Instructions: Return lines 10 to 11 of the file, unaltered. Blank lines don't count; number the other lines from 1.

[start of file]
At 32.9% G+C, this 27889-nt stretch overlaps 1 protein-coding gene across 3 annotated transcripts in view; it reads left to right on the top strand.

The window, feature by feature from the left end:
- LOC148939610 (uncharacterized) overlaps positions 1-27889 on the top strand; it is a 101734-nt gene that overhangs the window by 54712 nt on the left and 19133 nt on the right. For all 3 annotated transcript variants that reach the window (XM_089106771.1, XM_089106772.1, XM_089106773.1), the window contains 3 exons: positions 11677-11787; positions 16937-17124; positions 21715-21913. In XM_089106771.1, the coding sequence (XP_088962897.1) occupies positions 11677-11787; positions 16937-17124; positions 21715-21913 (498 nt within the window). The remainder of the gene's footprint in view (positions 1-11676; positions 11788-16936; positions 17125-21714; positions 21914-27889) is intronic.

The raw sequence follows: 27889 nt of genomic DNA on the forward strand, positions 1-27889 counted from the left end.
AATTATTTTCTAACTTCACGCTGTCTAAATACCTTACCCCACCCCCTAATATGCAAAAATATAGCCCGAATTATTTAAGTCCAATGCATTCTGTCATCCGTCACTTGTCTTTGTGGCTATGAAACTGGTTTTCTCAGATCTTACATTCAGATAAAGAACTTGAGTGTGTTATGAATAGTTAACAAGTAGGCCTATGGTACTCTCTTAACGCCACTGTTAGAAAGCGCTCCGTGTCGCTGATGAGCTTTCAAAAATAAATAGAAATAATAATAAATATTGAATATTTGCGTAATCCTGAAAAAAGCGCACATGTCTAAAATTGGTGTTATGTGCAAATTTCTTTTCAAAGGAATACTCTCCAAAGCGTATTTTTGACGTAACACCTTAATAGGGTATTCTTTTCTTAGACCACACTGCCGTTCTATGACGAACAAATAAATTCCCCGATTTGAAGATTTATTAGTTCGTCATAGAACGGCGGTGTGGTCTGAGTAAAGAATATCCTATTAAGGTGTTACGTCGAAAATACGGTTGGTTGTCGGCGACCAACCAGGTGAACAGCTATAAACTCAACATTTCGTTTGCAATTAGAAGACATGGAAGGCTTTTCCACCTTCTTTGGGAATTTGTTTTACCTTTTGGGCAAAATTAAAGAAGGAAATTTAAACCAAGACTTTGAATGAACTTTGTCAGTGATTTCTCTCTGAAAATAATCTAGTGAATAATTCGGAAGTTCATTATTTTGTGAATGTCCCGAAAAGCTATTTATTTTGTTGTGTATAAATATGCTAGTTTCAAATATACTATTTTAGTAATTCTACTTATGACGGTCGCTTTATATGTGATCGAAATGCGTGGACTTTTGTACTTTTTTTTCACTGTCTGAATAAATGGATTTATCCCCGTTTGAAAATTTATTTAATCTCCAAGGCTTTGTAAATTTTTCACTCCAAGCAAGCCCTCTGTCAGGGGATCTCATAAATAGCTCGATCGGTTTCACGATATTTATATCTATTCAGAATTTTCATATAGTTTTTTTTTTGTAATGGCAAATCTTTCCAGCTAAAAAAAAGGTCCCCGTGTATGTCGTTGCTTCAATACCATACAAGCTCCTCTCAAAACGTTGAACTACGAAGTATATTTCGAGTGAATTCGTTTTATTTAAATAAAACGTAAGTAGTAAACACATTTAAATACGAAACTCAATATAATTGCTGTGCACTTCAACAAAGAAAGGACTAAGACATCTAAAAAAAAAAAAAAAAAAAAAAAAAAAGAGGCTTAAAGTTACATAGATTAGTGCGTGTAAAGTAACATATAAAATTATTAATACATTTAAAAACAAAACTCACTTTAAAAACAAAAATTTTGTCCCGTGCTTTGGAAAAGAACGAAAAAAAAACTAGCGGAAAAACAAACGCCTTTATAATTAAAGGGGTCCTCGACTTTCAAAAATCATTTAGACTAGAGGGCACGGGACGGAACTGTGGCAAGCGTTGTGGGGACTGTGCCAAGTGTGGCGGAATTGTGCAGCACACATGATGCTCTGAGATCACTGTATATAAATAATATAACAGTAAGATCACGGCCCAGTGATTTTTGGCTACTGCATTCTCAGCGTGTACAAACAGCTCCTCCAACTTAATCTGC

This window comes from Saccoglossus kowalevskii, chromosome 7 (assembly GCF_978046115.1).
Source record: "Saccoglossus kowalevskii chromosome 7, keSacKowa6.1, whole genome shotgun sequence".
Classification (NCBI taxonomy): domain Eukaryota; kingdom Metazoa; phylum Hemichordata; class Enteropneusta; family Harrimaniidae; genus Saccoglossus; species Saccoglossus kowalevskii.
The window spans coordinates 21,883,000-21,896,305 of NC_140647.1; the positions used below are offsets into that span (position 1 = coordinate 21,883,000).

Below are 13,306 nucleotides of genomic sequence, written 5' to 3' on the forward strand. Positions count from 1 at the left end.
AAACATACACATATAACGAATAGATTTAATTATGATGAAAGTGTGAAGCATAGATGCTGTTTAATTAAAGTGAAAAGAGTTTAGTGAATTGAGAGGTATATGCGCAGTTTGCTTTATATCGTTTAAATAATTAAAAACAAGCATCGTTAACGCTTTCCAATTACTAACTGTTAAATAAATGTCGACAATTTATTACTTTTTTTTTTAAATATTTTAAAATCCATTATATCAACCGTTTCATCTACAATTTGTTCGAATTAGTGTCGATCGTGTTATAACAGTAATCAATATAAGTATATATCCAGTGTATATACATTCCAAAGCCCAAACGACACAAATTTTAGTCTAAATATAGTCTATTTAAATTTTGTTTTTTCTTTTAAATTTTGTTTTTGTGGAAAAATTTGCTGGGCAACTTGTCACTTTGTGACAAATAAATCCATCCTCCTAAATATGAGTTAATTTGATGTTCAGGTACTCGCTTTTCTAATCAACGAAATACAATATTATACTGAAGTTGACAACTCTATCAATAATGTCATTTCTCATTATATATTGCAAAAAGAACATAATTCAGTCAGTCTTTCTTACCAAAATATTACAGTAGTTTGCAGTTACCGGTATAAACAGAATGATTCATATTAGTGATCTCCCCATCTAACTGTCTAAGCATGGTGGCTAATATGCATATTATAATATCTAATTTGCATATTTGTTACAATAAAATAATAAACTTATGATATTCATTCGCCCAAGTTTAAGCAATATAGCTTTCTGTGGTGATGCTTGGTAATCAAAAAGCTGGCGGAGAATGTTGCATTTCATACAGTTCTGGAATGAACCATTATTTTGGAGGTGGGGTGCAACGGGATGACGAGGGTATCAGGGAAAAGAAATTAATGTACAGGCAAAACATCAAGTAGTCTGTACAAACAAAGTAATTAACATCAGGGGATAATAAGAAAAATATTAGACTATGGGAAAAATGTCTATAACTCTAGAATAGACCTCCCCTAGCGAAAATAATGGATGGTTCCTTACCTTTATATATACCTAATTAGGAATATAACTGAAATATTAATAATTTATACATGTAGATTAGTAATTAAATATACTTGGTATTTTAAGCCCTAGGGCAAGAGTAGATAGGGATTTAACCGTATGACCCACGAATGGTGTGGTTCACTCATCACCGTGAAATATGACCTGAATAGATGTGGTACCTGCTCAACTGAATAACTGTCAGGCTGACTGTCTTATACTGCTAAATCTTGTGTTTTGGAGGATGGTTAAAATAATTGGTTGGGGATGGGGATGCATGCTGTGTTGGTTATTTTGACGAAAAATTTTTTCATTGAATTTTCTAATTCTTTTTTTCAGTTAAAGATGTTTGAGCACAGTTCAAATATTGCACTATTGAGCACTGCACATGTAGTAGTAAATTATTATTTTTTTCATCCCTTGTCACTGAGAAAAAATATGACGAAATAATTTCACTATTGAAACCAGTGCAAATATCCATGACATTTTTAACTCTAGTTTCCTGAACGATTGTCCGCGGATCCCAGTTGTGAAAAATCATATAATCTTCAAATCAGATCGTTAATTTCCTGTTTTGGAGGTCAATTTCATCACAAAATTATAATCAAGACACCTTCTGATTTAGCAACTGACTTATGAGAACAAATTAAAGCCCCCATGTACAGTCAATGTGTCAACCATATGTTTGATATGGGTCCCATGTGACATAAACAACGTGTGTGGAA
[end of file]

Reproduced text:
Below are 13,306 nucleotides of genomic sequence, written 5' to 3' on the forward strand. Positions count from 1 at the left end.
AAACATACACATATAACGAATAGATTTAATTATGATGAAAGTGTGAAGCATAGATGCTGTTTAATTAAAGTGAAAAGAGTTTAGTGAATTGAGAGGTATATGCGCAGTTTGCTTTATATCGTTTAAATAATTAAAAACAAGCATCGTTAACGCTTTCCAATTACTAACTGTTAAATAAATGTCGACAATTTATTACTTTTTTTTTTAAATATTTTAAAATCCATTATATCAACCGTTTCATCTACAATTTGTTCGAATTAGTGTCGATCGTGTTATAACAGTAATCAATATAAGTATATATCCAGTGTATATACATTCCAAAGCCCAAACGACACAAATTTTAGTCTAAATATAGTCTATTTAAATTTTGTTTTTTCTTTTAAATTTTGTTTTTGTGGAAAAATTTGCTGGGCAACTTGTCACTTTGTGACAAATAAATCCATCCTCCTAAATATGAGTTAATTTGATGTTCAGGTACTCGCTTTTCTAATCAACGAAATACAATATTATACTGAAGTTGACAACTCTATCAATAATGTCATTTCTCATTATATATTGCAAAAAGAACATAATTCAGTCAGTCTTTCTTACCAAAATATTACAGTAGTTTGCAGTTACCGGTATAAACAGAATGATTCATATTAGTGATCTCCCCATCTAACTGTCTAAGCATGGTGGCTAATATGCATATTATAATATCTAATTTGCATATTTGTTACAATAAAATAATAAACTTATGATATTCATTCGCCCAAGTTTAAGCAATATAGCTTTCTGTGGTGATGCTTGGTAATCAAAAAGCTGGCGGAGAATGTTGCATTTCATACAGTTCTGGAATGAACCATTATTTTGGAGGTGGGGTGCAACGGGATGACGAGGGTATCAGGGAAAAGAAATTAATGTACAGGCAAAACATCAAGTAGTCTGTACAAACAAAGTAATTAACATCAGGGGATAATAAGAAAAATATTAGACTATGGGAAAAATGTCTATAACTCTAGAATAGACCTCCCCTAGCGAAAATAATGGATGGTTCCTTACCTTTATATATACCTAATTAGGAATATAACTGAAATATTAATAATTTATACATGTAGATTAGTAATTAAATATACTTGGTATTTTAAGCCCTAGGGCAAGAGTAGATAGGGATTTAACCGTATGACCCACGAATGGTGTGGTTCACTCATCACCGTGAAATATGACCTGAATAGATGTGGTACCTGCTCAACTGAATAACTGTCAGGCTGACTGTCTTATACTGCTAAATCTTGTGTTTTGGAGGATGGTTAAAATAATTGGTTGGGGATGGGGATGCATGCTGTGTTGGTTATTTTGACGAAAAATTTTTTCATTGAATTTTCTAATTCTTTTTTTCAGTTAAAGATGTTTGAGCACAGTTCAAATATTGCACTATTGAGCACTGCACATGTAGTAGTAAATTATTATTTTTTTCATCCCTTGTCACTGAGAAAAAATATGACGAAATAATTTCACTATTGAAACCAGTGCAAATATCCATGACATTTTTAACTCTAGTTTCCTGAACGATTGTCCGCGGATCCCAGTTGTGAAAAATCATATAATCTTCAAATCAGATCGTTAATTTCCTGTTTTGGAGGTCAATTTCATCACAAAATTATAATCAAGACACCTTCTGATTTAGCAACTGACTTATGAGAACAAATTAAAGCCCCCATGTACAGTCAATGTGTCAACCATATGTTTGATATGGGTCCCATGTGACATAAACAACGTGTGTGGAA